IMKO, <Koster> reads the endgame right.|
|Sep-03-06|| ||notyetagm: The ending here is a perfect illustration of the endgame theme that widely separated passed pawns are better than connected pawns pawns.|
In the final position, the Black d7-king can easily deal with the connected passed White f- and g-pawns.
On the other hand, the White e3-king cannot stop both of Black's widely separated passed c- and h-pawns from promoting.
|Sep-03-06|| ||notyetagm: It is just like Stean says in "Simple Chess", you want to introduce -width- into your endgame. |
That is, in the endgame you want to create threats on the extreme flanks of the board because that will overstretch the defense.
|Oct-02-06|| ||Archives: Witchcraft!
<39.cxd5 h3 40.Kf2 <<<40.g5 h2 41.g6 h1=Q 42.g7 Qg2 >>> 40...c4 41.g5 h2 42.Kg2 c3 43.f4 <<<43.g6 c2 44.g7 h1=Q+ 45.Kxh1 c1Q+ 46.Kh2 Qg5 >>> 43...c2 44.Kxh2 c1=Q >
|Jan-11-07|| ||Karpova: If 32.g4 Kmoch gives:
32.g4 h4 33.g5 Rxg5 34.Rxh4 Rg6 35.Rf4 b4+ <and white soon loon loses either the Queen's Rook or the King's bishop pawn>
i.e. 36.Kd3 Kf5 37.Ke3 Rg3+ 38.Kf2 Rc3
|May-09-08|| ||Vollmer: I looked at 19.Re1-Rxd5 20.exd5-Kd7 21.Kd2 which looks like a draw . The losing 19.Rhd1 was seen as better (+0.14) than either Re1 (+0.08) or Rxe5 20...fxe5 21.Rd1-Kc7 22.c4-b5 (+0.11) by CM9000 (so much for computer endgame analysis) . I would have chosen 19.Re1 btw .|
|Nov-27-08|| ||sleepyirv: It looks more like a grandmaster draw than anything at move 18. The old adage "Nobody won by resigning" could be corrected to "Nobody won by resigning or offering a draw!"|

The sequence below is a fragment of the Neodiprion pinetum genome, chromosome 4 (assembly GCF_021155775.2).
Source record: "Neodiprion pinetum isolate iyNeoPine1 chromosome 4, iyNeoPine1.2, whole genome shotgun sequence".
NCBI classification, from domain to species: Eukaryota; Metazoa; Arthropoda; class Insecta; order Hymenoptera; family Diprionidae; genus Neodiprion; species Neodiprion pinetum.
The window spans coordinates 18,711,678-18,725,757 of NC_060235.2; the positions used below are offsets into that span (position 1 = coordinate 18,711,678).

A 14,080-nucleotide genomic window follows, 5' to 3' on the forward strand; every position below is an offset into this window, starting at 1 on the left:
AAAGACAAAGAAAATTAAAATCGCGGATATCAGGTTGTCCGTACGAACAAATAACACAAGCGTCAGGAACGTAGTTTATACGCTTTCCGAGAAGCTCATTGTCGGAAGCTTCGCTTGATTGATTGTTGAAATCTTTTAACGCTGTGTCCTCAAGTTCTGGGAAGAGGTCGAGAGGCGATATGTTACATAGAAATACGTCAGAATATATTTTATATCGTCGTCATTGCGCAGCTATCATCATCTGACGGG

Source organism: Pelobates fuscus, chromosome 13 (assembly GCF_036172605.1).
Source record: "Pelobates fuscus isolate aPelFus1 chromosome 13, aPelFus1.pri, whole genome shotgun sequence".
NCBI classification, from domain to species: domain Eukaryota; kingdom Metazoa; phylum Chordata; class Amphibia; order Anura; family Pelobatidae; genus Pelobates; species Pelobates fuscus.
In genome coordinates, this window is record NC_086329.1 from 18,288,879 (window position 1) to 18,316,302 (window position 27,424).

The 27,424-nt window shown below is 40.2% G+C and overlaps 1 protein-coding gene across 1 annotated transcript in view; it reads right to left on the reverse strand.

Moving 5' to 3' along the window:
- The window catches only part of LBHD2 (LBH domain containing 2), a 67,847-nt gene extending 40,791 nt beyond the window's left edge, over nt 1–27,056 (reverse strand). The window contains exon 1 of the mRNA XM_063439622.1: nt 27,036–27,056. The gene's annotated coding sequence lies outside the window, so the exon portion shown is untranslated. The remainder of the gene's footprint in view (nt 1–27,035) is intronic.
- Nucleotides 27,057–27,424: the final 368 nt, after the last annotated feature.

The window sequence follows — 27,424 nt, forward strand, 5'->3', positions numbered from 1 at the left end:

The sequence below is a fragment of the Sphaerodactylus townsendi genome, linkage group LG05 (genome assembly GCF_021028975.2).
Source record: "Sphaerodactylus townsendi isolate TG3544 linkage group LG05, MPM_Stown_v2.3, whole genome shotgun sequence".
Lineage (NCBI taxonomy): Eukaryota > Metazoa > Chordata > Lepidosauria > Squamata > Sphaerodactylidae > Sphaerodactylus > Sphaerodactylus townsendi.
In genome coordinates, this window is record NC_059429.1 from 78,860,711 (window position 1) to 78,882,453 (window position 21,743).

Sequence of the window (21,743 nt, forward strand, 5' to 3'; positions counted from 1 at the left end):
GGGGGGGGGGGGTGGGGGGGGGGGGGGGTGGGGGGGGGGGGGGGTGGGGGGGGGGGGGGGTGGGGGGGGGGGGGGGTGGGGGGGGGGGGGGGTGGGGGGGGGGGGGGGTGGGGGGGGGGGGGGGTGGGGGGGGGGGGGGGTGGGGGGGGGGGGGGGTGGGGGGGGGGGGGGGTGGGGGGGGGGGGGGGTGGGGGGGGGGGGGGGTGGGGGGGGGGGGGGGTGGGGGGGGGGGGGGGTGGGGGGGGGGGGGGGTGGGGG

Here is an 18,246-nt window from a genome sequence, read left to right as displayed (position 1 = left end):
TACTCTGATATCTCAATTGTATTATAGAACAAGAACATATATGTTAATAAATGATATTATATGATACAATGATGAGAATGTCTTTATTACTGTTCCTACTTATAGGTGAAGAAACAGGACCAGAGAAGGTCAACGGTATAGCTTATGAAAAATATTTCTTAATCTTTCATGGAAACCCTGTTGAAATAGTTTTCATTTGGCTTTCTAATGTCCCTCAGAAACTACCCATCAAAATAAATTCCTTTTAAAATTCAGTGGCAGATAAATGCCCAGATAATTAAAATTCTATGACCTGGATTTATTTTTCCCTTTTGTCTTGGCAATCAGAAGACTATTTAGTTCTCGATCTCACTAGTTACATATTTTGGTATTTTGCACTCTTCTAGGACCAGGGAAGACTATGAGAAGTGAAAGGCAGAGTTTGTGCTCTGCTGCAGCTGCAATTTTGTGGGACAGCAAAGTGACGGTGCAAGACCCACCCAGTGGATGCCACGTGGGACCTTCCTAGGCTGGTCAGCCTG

|Apr-19-09|| ||schroedingers cat: I'd like to see Mattisons's face after this game :) First it looks like a draw, than BOOM! all of a sudden the position turns in the favor of the great Akiba.|
|Nov-21-09|| ||MaczynskiPratten: Beheim and Barden suggest 26 b4 as better than b3, with some liquidation as opposed to passive defence.|
|Sep-13-11|| ||ToTheDeath: Good way to squeeze something out of nothing, but White's play was very weak. A case of a strong player outclassed by a legendary player.|
|Oct-08-11|| ||a1h8: Hi, I was wondering would 34. gxh5 not be better? (Did not see this mentioned above).|
Then maybe 34..Rxf3+ 35.Kd2 bxc4 36.Rxc4 Rh3 37.Ra4 Kc7 38.Rxa6 Rxh5 39.Kc3 Rh3+ 40.Kc4
|Oct-08-11|| ||Sastre: I think 34.gxh5 is a better move, although Black is a pawn up after 34...Rxf3+ 35.Kc2 Rh3 36.Re2 Rxh5.|
|Oct-26-12|| ||Blunderdome: This is quite a game.|
|Oct-08-13|| ||Howard: Irving Chernev raved about this game in his book The Golden Dozen (1976).|
|Nov-18-13|| ||Honza Cervenka: <Karpova: If 32.g4 Kmoch gives:
32.g4 h4 33.g5 Rxg5 34.Rxh4 Rg6 35.Rf4 b4+ <and white soon loon loses either the Queen's Rook or the King's bishop pawn> i.e. 36.Kd3 Kf5 37.Ke3 Rg3+ 38.Kf2 Rc3>|
I guess that after 32.g4 h4 33.g5 Rxg5 34.Rxh4 Rg6 35.b4 draw is not far away.